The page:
It’s Mother’s Day

It’s Mother’s Day.  For all those of you who are mothers for the first time this year, congratulations.  As you know, you have entered an incredible and crazy world – which makes you incredible (hopefully, it doesn’t make you crazy.  If it is doing so, get yourself some help).  For those of you soon to become mums for the first time, congratulations also.  What a very special time.  Three quotes come to mind when I think of being a mother.

1.  “I haven’t done anything all day, except for put the washing out”.  A distraught and frustrated mum said to me from her bed.  She had forgotten that she had been doing a job that no-one else could do, and one that is super important – being a mother to her baby, and bringing up this nation’s future generation.  She is the one that her baby knows by smell, sound and sight.  She is the one that calms baby just by being in the same room, and super calms him just by cuddling him (yes, even when your baby is crying, if he is crying in your arms, he is less stressed than if he is crying in his cot). She is the one that is available to him, she is the one who is instantly interruptable, who is experiencing the limits of her patience, and reprogramming her mind to adapt to this bizarre and crazy job of mothering. You know what?  The washing pales into insignificance…..

2.  Number two comes from a friend of mine, who once said to her toddler “thank-you for helping me become a better person.”  I asked her what she meant.  She said, “I have always been quite a selfish person.  When I had children, that changed”.  Of course it did.  It has to.  You’re not number one any more.  Your needs – no matter how small, like needing a cup of tea, or big, like needing to have a meltdown, have to come second.  That’s why mother’s day is so important.  Become number one again, just for a day.

3. The third quote was from another friend of mine.  “in all I have ever done in my life, the hardest by far has been bringing up children”.  Becoming a mother is huge.  Amazing.  Transformational.  Empowering.  Frustrating. Difficult. Intense.  Exhausting.  Wonderful.   I was taught, before I had children that becoming a mum is boring, enslaving, dull, belittling, takes away my identity and personality.  (I’m not sure feminism has done much for womankind with this kind of message).  Becoming a mum is none of those things if you don’t want it to be.  Yes – it is difficult, testing, tiring, scary, but so were exams and climbing the professional ladder.  I know which path is more rewarding, satisfying, challenging, lifechanging.  Okay, so I can’t wear a suit, and people don’t tell me how well I’m doing, but the satisfaction is all mine. And I look back on babyhood and toddlerhood with a swelled up heart, full of love and affection.  I certainly don’t look back on my career with that!  Yes, I look back on both with a lot of regret, but once again, one of the challenges of parenthood is forgiving yourself for every-thing you have done wrong.  We all do wrong as parents, and it doesn’t feel good, but humbleness and remorse are also needed in abundance for good-enough parenting.  So, on Mother’s day, please, do let people pamper you on this special day.  And if your family aren’t the type to pamper you, then do it yourself.  You deserve it!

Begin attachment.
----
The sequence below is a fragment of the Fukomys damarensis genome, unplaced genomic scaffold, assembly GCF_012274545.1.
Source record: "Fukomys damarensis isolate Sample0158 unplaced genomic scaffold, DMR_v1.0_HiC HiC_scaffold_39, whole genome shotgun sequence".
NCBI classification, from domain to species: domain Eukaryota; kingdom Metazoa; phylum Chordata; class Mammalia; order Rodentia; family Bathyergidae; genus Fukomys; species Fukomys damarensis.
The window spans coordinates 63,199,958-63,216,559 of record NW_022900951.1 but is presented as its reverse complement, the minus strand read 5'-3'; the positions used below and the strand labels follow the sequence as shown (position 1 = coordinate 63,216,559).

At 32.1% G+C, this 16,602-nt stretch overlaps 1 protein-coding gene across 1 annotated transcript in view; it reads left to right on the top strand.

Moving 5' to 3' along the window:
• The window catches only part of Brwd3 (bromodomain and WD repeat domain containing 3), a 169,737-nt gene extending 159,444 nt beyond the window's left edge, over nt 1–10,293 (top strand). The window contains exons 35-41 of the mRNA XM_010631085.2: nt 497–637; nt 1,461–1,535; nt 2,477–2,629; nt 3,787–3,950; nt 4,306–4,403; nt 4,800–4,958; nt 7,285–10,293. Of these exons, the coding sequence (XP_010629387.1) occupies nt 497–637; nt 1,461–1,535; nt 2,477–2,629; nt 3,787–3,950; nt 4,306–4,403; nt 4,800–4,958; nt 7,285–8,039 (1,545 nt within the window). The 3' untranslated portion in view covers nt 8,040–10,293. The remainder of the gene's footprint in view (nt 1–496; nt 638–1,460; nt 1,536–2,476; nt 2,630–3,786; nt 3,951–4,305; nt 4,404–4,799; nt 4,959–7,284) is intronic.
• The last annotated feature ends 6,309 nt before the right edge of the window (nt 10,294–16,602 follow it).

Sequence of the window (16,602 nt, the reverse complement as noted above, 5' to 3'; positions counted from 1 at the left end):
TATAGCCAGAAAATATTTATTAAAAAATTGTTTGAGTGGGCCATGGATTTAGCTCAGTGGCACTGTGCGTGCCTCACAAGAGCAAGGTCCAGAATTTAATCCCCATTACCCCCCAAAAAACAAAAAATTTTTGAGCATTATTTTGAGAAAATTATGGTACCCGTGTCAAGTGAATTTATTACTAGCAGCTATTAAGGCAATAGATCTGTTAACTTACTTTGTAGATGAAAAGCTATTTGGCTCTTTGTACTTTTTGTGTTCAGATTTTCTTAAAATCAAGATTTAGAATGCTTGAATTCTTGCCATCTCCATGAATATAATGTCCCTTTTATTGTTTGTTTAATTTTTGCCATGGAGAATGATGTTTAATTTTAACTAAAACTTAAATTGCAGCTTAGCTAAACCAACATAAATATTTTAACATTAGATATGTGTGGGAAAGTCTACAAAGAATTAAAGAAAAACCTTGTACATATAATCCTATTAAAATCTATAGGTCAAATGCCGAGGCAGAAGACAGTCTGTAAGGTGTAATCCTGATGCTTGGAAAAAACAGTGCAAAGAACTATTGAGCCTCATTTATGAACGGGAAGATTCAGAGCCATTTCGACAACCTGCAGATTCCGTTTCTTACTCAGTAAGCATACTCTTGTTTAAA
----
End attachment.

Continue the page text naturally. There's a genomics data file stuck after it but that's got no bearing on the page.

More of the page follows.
Health Warning/disclaimer:  please note that this blog comes from a mum whose children are all over eight.  She has therefore had a cup of tea, a full conversation, a shower, and some uninterrupted time on the computer.  She has forgotten the bad bits, and is left with a slightly rose tinted view of motherhood.

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